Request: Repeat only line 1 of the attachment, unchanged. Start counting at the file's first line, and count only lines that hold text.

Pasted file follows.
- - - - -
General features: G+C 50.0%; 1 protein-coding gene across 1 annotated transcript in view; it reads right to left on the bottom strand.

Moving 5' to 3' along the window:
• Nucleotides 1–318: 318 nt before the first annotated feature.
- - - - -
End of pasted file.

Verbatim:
General features: G+C 50.0%; 1 protein-coding gene across 1 annotated transcript in view; it reads right to left on the bottom strand.